LitBirthdays February 11, 2015

Happy Birthday John Langalibalele Dube!

John Dube

John Langalibalele Dube (born February 11, 1871) South African (Natal) author and minister; first president of the African National Congress (1912) – U Jeqe: Insila ka Shaka / Jeqe, the Bodyservant of King Shaka (1930, first novel in the Zulu language)

Dube closeup copy

Read about John Dube here:

Photos and oral histories of Dube and his school, Ohlange, (in Inanda, Natal, South Africa) are here:

Below is an excerpt of Dube’s 1904 essay “Are Negroes Better Off in Africa?” which compares the situation of blacks in Africa with those in the United States. [Missionary Review of the World, Vol. 27, August 1904, pages 583-586]  [ ]

From a Christian standpoint, the black man of America is highly favored above his African cousin, in that he is born into and is reared and lives in Gospel light — within reach, at least, of the rudiments of Christian education. …The black man is in the United States in large numbers, and is probably there to remain and multiply. He was in Africa before any civilized man came there to gather its riches with superior skill and appliances, and he will remain in his native land.

The great problem here is the same which has for some time been forcing itself to the front in most of the missionary fields of the world—the problem of Christian industrialization. This is a great need in missionary work today among heathen and semi-civilised people. Events have projected this matter to the very front in the case of the negroes in both hemispheres. It is believed to be a means indispensable in saving the black man in heart, head. and hand. The New Testament ideal for every saved man is that he be transformed in heart, instructed in mind, and trained to use his hands for good works. This is the need of the black man as of the white. The Son of Man was a workman with heart, mind, and hand, and both His example and teaching were: “To every man his work” (Mark xiii: 34).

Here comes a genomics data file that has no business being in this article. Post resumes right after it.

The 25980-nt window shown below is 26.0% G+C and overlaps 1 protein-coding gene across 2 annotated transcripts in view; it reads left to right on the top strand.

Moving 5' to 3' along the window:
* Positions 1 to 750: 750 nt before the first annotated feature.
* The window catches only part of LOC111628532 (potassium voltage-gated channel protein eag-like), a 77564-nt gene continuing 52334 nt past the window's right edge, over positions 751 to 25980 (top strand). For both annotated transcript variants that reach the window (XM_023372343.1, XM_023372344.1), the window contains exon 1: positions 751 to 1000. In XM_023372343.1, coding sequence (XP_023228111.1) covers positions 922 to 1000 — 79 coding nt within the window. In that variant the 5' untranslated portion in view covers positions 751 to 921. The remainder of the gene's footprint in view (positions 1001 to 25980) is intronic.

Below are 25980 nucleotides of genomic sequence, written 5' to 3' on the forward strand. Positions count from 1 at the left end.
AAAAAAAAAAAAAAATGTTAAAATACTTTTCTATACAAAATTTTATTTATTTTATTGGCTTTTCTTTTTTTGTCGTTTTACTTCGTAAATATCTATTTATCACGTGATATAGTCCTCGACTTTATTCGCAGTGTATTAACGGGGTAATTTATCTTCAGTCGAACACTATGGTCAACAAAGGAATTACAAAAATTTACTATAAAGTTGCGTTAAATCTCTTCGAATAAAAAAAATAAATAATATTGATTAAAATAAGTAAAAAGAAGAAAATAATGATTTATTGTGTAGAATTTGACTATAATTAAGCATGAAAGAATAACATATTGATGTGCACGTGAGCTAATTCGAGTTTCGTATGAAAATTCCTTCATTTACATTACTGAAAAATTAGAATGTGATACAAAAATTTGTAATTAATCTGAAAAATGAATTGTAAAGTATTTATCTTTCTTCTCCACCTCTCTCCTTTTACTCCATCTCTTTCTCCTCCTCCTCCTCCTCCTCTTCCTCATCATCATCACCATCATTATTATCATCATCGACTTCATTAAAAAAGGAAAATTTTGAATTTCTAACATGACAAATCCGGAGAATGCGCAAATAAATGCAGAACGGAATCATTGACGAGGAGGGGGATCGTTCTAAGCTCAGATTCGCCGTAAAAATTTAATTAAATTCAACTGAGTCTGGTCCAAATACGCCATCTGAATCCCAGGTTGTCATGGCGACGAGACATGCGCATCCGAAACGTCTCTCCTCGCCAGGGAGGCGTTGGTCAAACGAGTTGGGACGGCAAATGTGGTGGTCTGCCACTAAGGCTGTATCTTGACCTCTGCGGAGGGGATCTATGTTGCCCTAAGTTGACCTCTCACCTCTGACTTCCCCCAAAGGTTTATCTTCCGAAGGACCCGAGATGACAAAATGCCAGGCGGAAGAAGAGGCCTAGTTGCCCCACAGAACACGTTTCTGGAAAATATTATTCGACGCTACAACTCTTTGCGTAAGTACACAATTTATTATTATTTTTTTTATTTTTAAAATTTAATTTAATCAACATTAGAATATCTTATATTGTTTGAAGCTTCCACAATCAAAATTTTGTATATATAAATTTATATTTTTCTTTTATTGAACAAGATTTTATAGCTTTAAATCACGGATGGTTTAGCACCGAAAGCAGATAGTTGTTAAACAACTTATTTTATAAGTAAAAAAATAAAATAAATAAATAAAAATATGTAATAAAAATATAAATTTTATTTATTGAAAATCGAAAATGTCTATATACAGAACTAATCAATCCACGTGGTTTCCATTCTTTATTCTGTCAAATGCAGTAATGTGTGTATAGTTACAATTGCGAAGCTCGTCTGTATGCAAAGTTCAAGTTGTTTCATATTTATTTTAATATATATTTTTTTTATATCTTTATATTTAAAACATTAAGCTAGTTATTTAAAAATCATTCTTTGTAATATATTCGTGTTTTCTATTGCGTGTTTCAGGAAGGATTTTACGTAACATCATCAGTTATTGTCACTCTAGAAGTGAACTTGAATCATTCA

Booker T. Washington, son of a slave, sat at General Armstrong’s feet, received industrial training under his eye, imbibed his philanthropic spirit, and went out to start a little school in the great black belt of Alabama. Tuskegee has grown to a great institution, with over a thousand of pupils. Many schools, carrying out the plan of industrial education, have been planted in the South, and this work for the negroes of America has been carried on long enough to show from actual results what Christian industrial education can do for them. The facts speak for themselves, and can not he disputed.

This same kind of educational training is needed for the African Christians. The times and conditions require it. They are intelligent and capable, and such training has been tried among them sufficiently to show its value and possibilities. The South African makes as good and as skillful a tradesman in the various industries as his American cousin. He has not enjoyed many advantages, but he is eager to learn and improve his opportunity. Industrial schools are greatly needed in Africa, to enable the people to make the most of themselves.

The attempts to keep the black man down will not win ultimately. The negroes of both countries are being Christianised and industrialized as never before, and the good work will go on, until the purpose for which God made them is fulfilled.


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